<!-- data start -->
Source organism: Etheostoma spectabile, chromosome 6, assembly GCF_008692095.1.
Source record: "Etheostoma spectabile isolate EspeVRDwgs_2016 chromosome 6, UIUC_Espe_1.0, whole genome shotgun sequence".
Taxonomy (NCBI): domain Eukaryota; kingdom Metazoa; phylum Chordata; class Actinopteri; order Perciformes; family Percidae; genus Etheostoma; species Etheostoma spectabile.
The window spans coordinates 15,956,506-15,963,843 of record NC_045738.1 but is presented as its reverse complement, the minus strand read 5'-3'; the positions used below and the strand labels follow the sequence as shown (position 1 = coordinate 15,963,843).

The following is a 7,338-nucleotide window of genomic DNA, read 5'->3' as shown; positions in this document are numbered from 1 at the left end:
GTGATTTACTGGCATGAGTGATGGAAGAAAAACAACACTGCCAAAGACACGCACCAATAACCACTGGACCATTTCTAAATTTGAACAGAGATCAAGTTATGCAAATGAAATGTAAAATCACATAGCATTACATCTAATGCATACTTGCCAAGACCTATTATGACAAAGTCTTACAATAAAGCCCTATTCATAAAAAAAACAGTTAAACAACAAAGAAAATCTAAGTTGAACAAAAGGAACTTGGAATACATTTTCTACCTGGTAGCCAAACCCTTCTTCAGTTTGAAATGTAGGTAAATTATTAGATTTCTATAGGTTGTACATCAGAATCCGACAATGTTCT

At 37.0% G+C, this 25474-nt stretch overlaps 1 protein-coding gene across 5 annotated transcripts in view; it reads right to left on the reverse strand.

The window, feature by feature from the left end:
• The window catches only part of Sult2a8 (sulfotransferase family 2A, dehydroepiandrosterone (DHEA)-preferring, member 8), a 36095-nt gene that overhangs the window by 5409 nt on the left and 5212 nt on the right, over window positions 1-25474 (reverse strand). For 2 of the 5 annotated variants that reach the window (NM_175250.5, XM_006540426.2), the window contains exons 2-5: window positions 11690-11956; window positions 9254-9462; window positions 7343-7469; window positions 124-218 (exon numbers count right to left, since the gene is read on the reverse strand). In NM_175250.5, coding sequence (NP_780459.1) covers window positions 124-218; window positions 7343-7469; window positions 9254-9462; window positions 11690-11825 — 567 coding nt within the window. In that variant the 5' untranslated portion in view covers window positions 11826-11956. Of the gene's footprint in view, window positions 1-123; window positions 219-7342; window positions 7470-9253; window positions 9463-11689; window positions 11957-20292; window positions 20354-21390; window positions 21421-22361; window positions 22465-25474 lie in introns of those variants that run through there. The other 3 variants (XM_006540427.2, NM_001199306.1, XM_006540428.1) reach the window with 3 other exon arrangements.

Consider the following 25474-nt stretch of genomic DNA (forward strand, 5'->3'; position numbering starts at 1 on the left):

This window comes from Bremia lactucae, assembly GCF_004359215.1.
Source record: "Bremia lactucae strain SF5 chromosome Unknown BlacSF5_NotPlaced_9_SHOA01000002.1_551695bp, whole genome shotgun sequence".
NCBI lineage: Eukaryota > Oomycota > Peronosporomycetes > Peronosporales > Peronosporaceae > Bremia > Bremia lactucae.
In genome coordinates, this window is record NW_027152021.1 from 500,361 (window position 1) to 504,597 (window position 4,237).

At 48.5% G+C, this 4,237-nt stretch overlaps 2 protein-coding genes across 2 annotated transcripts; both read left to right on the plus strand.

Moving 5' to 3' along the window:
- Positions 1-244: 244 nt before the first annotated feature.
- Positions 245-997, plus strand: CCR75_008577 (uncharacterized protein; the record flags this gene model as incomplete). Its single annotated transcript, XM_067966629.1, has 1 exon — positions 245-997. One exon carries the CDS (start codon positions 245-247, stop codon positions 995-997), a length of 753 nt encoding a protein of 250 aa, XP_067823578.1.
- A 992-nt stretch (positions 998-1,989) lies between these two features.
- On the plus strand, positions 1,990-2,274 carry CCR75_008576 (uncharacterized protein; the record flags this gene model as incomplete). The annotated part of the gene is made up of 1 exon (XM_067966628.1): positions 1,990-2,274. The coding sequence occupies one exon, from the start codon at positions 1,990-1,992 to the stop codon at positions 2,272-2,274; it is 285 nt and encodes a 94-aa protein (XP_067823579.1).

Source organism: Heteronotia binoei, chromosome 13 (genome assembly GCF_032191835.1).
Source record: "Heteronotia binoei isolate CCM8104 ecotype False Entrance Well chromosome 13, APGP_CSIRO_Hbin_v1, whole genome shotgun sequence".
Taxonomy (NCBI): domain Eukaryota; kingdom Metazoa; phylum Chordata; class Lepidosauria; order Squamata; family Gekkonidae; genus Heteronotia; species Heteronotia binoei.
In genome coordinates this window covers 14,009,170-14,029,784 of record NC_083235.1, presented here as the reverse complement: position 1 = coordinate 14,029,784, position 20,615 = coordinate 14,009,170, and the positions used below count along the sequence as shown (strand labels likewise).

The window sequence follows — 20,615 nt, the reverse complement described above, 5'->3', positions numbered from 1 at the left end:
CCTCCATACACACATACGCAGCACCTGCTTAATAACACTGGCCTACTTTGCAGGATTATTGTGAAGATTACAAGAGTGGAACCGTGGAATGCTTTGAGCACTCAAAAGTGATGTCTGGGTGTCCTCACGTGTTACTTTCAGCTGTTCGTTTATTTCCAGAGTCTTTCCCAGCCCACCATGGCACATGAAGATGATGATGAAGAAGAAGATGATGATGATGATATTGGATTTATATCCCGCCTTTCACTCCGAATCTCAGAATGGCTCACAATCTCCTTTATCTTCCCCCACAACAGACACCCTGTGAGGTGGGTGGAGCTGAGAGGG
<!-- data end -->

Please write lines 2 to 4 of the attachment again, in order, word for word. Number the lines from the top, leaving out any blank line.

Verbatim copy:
Source record: "Etheostoma spectabile isolate EspeVRDwgs_2016 chromosome 6, UIUC_Espe_1.0, whole genome shotgun sequence".
Taxonomy (NCBI): domain Eukaryota; kingdom Metazoa; phylum Chordata; class Actinopteri; order Perciformes; family Percidae; genus Etheostoma; species Etheostoma spectabile.
The window spans coordinates 15,956,506-15,963,843 of record NC_045738.1 but is presented as its reverse complement, the minus strand read 5'-3'; the positions used below and the strand labels follow the sequence as shown (position 1 = coordinate 15,963,843).